Every week during the (scheduled) football season, Charlie Baker invited some famous friends to join him on the radio. Our sample episode is from 25 August, when the Headingly Test was in full swing; the MCC First XI will resume at 156/3, chasing an unlikely 359 to beat Cricket Australia's First XI. If Ben Stokes can build on his 2 not out, things could happen.

But we're not here four the six appeal. We're here for Kellie Maloney (boxing promoter, Millwall supporter) and Bob Mills (comedian, prefers Leyton Orient). Here's a surprise: Talk Sport does sometimes look at sport beyond the men's Premier League of football, albeit in this very off-peak spot, at 9.30 on Sunday morrning.

Charlie Baker at his radio station.

Gloryhunters is a 90-minute discussion show – take away the news, sports news, adverts, and previews of other Talk Sport shows, we've a bit under an hour of actual content. Both Kellie and Bob are joined by a Talk Sport regular (this week: football writer James Brown and Natalie Sawyer), so there are five voices on the show.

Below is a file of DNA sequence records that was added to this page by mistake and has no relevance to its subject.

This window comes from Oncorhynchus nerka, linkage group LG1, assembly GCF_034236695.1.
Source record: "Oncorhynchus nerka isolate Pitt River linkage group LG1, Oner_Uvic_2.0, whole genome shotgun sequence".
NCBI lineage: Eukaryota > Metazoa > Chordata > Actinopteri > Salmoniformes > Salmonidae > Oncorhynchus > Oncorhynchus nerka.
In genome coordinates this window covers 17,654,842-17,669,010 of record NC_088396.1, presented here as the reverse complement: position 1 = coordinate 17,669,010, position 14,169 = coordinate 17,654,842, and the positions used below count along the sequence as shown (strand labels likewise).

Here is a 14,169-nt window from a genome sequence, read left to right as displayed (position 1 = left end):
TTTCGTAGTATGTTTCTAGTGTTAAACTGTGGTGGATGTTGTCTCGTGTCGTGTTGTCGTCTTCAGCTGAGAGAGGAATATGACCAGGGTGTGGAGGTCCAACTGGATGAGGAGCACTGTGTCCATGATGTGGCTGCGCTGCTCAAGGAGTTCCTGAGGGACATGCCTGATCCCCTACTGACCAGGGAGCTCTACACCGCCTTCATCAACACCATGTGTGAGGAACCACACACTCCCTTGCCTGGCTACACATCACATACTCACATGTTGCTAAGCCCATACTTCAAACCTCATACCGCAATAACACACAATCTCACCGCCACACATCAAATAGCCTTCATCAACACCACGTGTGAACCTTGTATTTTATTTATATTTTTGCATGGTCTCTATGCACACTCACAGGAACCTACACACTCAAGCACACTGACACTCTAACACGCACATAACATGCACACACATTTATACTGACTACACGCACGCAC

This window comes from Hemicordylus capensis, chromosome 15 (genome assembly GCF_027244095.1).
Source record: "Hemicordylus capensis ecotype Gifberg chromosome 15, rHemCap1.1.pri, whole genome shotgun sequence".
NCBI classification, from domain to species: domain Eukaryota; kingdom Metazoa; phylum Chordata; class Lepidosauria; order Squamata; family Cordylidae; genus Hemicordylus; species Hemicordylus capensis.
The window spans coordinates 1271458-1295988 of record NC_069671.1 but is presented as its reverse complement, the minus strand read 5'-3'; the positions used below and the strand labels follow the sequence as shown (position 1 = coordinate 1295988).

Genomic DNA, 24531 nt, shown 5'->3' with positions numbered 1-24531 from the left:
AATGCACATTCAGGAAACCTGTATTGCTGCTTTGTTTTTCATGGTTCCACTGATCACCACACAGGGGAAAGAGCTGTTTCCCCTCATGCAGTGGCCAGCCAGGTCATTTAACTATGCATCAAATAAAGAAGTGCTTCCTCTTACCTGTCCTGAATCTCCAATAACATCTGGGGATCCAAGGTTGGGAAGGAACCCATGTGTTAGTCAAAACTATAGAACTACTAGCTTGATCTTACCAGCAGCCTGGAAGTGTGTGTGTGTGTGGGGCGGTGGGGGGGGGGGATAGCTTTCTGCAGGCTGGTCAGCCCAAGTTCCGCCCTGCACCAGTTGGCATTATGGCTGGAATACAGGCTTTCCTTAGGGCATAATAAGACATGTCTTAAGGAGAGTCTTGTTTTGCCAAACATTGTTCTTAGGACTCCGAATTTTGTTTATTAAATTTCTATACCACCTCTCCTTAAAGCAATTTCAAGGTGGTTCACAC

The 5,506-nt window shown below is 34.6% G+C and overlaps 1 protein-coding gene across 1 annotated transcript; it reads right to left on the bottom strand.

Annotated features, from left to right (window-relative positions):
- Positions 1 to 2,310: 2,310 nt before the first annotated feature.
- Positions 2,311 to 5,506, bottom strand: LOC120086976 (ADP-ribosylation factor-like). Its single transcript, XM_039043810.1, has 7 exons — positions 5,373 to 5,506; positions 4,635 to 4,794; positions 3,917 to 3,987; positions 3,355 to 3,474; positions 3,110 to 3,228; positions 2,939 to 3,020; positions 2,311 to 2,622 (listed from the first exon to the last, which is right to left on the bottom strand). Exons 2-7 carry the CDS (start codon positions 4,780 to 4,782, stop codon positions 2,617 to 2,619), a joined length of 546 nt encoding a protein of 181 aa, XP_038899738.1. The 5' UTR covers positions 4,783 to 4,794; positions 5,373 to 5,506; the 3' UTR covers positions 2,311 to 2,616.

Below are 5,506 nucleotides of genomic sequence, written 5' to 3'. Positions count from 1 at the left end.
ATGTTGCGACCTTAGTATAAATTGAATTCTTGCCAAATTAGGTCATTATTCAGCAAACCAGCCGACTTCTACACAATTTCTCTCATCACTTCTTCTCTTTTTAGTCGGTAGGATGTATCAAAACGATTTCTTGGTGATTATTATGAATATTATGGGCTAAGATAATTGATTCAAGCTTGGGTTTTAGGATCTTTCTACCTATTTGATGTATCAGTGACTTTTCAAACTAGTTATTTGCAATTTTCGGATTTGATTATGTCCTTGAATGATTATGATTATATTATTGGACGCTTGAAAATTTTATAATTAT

"My club's bigger than your club" is the first round, each club tries to gain bragging rights over the whole A13 corridor, from Limehouse to the Wanstead Tunnels. "Sporting Heretics" gives the teams an opportunity to propose ideas to improve sport: make the tennis scoring system a bit more obvious, or introduce a black card in soccer. Rather than award points, Charlie awards "goals", it's as arbitrary as other sports shows we could mention, but that would be fighting talk.

Kellie Maloney, Millwall fan.

"Back in the Day" is a landmark moment from the club's history. Remember the club? Each side is meant to be representing a football side. For Millwall, it's a trip back to 1988, when they were in the top flight of football. For Leyton Orient, the year they got back into the Football League, 2019. Does Bob Mills remember last month? He does, but Kellie Maloney wins the round with a remarkable anecdote about a bankrupt property developer who once drew the League Cup quarter-finals.